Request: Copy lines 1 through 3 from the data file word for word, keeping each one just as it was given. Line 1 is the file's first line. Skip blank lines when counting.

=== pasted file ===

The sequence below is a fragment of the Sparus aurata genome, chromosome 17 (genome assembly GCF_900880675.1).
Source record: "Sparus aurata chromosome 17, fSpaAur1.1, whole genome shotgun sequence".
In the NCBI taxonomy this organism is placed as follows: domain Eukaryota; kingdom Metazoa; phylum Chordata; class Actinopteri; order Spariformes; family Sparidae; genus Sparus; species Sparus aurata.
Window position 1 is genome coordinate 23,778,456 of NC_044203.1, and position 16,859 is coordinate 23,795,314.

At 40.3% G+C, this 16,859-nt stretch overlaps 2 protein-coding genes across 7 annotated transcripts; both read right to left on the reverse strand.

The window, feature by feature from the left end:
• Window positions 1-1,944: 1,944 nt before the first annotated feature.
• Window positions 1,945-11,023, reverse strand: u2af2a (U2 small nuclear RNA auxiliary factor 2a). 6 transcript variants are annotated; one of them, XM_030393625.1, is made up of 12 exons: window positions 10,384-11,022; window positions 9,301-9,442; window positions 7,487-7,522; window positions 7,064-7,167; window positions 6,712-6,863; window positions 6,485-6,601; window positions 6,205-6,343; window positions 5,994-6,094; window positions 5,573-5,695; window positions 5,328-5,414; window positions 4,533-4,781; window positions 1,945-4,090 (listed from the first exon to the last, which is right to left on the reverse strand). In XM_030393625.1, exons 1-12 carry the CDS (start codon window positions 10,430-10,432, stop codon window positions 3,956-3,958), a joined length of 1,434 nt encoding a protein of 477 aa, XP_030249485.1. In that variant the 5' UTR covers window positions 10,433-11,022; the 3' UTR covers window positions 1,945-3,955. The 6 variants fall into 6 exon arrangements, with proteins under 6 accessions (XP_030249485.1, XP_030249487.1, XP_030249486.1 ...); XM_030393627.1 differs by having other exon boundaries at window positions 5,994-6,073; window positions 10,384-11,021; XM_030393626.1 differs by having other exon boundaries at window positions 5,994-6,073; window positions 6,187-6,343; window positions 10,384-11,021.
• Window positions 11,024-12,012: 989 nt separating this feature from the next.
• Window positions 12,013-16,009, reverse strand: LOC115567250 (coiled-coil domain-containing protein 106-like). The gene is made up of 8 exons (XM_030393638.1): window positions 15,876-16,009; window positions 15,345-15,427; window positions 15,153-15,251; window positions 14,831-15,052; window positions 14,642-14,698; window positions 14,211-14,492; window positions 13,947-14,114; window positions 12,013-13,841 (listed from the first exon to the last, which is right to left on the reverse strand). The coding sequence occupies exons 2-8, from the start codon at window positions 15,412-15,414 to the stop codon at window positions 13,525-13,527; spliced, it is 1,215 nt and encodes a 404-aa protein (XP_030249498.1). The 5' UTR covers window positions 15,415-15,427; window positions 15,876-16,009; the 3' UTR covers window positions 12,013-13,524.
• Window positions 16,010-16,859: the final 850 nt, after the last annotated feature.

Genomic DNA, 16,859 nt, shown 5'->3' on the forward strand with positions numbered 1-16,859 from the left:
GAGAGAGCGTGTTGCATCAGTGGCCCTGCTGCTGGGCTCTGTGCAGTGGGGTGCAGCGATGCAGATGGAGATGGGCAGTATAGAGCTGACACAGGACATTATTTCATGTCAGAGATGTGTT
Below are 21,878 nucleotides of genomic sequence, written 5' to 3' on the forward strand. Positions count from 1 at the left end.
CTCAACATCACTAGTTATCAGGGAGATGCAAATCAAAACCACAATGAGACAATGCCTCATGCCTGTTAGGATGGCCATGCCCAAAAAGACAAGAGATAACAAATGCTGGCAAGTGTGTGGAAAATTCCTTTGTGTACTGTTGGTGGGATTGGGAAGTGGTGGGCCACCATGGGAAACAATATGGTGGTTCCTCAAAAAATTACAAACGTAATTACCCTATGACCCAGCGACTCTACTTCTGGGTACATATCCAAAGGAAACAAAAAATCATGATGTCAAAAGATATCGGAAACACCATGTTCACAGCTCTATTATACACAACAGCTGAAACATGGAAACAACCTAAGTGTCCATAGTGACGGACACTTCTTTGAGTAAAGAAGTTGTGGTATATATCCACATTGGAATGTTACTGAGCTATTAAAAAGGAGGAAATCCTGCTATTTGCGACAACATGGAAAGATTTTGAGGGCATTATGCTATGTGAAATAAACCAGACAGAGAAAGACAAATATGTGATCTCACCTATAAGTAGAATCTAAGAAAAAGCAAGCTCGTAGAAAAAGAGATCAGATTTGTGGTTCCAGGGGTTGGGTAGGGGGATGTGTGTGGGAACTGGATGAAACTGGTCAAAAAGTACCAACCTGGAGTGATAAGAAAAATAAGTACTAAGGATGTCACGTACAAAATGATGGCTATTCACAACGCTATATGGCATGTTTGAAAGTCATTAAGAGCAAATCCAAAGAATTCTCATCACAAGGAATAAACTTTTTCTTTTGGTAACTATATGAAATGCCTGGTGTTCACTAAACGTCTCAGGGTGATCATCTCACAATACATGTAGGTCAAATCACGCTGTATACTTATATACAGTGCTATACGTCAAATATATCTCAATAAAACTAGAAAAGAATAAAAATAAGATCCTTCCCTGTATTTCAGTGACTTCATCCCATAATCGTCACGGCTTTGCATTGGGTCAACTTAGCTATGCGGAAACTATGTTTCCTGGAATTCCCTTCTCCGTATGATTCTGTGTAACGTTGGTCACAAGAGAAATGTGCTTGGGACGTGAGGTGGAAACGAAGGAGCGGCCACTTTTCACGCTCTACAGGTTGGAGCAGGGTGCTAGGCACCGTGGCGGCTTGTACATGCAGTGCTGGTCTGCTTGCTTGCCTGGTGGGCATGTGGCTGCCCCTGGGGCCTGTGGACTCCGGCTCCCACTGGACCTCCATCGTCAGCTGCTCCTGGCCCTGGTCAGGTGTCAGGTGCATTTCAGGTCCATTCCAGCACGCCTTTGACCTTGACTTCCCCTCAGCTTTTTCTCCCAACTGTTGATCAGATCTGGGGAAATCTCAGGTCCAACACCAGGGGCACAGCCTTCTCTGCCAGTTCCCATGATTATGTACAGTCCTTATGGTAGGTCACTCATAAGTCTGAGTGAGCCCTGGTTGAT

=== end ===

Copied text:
The sequence below is a fragment of the Sparus aurata genome, chromosome 17 (genome assembly GCF_900880675.1).
Source record: "Sparus aurata chromosome 17, fSpaAur1.1, whole genome shotgun sequence".
In the NCBI taxonomy this organism is placed as follows: domain Eukaryota; kingdom Metazoa; phylum Chordata; class Actinopteri; order Spariformes; family Sparidae; genus Sparus; species Sparus aurata.